Topanga Symphony: Musical Expressions of Inspiration
March 27, 2014 - By Jeanne Mitchell
PHOTO BY TOM MITCHELL
From left, composer Barry Brisk, solo violinist Goeun Shin and Music Director of the
Topanga Symphony Jerome Kessler after the successful concert at the Topanga
Community House on Sunday, March 9.
At the March concert of the 31st season of the Topanga Symphony, the new red velvet curtains adorning the Topanga Community House stage elegantly framed the Topanga Symphony musicians, conductor Jerome Kessler, composer Barry Brisk and solo violinist Goeun Shin.
The many dedicated musicians, led by Concertmaster Rebecca Rutkowski, sounded even more beautiful than usual. The original work, Serenade for Orchestra, composed and conducted by maestro Barry Brisk was an inspired success. The virtuoso performance of Sibelius Violin Concerto by Goeun Shin filled the room with expressions of musical elegance.
The concert began with the familiar melodies of Mozarts Symphony #5, classical comfort food for the ears. The undeniable master of classical music, Mozart dishes up love in the form of melodies that were expertly interpreted by the talented musicians, among them oboeist, Margreet Ray, clarinetist Jim Stanley and bassoonist Michael Sandler.
From the sophisticated and civilized Menuetto to the furious and exciting Presto, Mozarts music was played with precision and grace.
Music Director of the Topanga Symphony since it began in 1982, Jerome Kessler introduced the next conductor with the warmth and familiarity of a long-time friend, My esteemed colleague Barry Brisk.
The Serenade for Orchestra is a collection of six short pieces, each evoking a clear sense of purpose and expression.
With the first downbeat, the listener was aware that the music emoting from the composer played through the musicians is far beyond the traditional classical genre. The first movement called Quick is reminiscent of Gershwin in its modern intervals and harmonies. The piece continues with Lively, the sound of happiness skipping down the road, and then moves to a tension in the form of dissonance and the sliding glissando from the violins. It then finishes with the playfulness of the sound of insects flying about in the open air.
Aggressive allows the accomplished woodwinds and brass to explore the internal emotions of the composer. He ends the section with an unexpected abruptness.
Brisk deviates from the traditional harmonies of classical music to another place. As the audience absorbs the music, they begin to understand that they are peering inside the head of the complicated composer. Hes in command of an orchestra sound and hes pushing the boundaries of what we expect. Using techniques such as a snap of the strings and the unique sound of the temple blocks, Solitude is a mixture of sweet legato and the ringing out of the massive strings of the bass and cello. Finale brings to culmination all of the techniques of a modern classical music piece in a way similar to how Picassos modern painting techniques changed our perception of fine art. Brisk presented a brilliant new perception of classical music melodies that is joyful, playful and sophisticated.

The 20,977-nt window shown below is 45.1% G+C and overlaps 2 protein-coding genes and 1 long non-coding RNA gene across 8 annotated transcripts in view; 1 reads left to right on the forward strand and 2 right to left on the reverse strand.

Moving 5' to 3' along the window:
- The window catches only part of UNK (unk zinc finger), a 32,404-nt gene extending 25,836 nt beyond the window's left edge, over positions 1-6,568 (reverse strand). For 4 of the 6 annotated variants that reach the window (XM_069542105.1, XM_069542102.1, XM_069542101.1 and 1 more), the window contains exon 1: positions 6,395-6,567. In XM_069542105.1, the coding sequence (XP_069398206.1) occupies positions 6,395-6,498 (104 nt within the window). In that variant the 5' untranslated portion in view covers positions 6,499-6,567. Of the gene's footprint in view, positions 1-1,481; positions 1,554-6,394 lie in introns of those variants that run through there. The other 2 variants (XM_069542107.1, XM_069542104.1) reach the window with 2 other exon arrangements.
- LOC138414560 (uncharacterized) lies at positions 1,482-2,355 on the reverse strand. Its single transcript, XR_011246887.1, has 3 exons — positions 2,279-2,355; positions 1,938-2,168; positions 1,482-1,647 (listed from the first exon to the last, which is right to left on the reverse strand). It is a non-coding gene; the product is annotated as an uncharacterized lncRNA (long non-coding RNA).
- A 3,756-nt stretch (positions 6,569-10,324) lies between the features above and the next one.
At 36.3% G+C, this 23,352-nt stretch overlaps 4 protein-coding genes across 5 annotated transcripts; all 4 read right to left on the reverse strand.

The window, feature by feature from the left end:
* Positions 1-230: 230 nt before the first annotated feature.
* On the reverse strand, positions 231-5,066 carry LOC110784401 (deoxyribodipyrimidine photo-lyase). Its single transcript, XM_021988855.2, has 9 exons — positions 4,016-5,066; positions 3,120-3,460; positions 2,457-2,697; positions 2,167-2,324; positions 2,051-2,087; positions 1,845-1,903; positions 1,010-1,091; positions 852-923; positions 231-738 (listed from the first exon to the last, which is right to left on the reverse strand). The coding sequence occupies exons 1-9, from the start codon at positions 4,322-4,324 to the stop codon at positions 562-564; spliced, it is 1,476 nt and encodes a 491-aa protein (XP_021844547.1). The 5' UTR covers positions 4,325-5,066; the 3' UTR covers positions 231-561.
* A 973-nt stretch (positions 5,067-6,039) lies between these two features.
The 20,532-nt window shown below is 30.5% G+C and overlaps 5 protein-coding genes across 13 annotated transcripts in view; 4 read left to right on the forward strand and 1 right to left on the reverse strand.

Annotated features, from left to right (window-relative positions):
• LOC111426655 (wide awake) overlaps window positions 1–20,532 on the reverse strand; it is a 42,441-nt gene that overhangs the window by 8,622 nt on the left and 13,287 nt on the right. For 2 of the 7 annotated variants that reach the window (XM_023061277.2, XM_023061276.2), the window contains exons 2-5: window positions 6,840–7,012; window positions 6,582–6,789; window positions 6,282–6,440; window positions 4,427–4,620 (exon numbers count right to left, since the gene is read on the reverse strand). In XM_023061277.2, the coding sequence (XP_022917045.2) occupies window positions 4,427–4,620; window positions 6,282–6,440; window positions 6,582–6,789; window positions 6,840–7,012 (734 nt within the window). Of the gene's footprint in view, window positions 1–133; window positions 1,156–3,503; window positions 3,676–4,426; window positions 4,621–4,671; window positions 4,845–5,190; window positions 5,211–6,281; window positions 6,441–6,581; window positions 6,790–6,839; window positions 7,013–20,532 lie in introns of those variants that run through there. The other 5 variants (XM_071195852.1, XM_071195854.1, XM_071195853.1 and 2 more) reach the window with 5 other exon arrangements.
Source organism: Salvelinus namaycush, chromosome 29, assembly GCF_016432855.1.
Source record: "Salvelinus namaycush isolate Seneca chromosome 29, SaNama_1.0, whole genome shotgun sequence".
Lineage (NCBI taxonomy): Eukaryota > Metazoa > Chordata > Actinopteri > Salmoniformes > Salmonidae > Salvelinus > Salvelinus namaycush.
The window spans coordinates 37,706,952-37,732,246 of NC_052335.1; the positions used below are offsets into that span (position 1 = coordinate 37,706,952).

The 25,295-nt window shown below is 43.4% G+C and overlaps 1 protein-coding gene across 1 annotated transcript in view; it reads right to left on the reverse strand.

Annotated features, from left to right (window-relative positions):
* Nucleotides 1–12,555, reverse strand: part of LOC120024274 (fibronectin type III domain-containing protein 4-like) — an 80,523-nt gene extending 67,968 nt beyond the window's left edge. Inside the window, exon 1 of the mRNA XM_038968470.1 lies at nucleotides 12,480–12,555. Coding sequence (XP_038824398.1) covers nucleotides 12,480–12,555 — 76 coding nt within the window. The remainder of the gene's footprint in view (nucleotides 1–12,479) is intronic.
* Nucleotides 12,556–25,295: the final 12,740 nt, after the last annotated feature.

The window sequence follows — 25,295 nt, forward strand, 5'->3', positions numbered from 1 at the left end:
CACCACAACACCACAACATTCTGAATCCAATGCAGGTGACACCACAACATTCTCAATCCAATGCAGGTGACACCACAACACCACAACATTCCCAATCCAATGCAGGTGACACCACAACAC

PHOTO BY TOM MITCHELL
Soloist Goeun Shin gave a virtuoso performance of Sibeliusí Violin Concerto in Topanga on March 9.
After intermission, violin soloist Goeun Shin, attired in a long purple dress, walked onto the stage with confidence and a serious expression of calm and ease. The composer, Jean Sibelius, was a violinist and this is his only violin concerto.
Violin Concerto Opus 47 begins with soft muted violins and the youthful, exquisitely clear tone of Shins violin brings to life the dramatic and passionate piece with an expertly virtuosic performance. Playing from memory, the long piece of music is evidence that Shin is on the stage to give the audience her masterful interpretation of the music. She saved her best for the audience and delivered beautifully on the presentation of a love for the violin that was possessed by the composer, performer and the audience, and heard by all listeners in the international language of music.
The Topanga Symphony continues to present three free concerts a year because of the love of classical music and the generous and inspired support from the musicians, the Topanga Community Club, Zev Yaroslavsky, the Los Angeles County Arts Commission and community members who donate to the Friends of the Topanga Symphony. The Topanga Symphony presents free concerts to the public even when president Arthur Mintz announces, Free concerts are not free.
The next Topanga Symphony performance will be held on Sunday August 24.
FIRST FUNDRAISER & SILENT AUCTION, MAY 4
The First Annual Fundraiser and Silent Auction for the Topanga Symphony will be held on Sunday, May 4, from 2 to 5 p.m. at an estate in Topanga. The event will feature chamber music by Brahms, Bazelaire and Lutoslawski. Performing artists will include clarinetist Jim Stanley, pianist Theodora Primes and cellist Jerome Kessler. Tickets for the fundraiser are $60 each and can be purchased by contacting Rebecca Catterall at firstname.lastname@example.org; or (310) 455-2720. Seating is limited.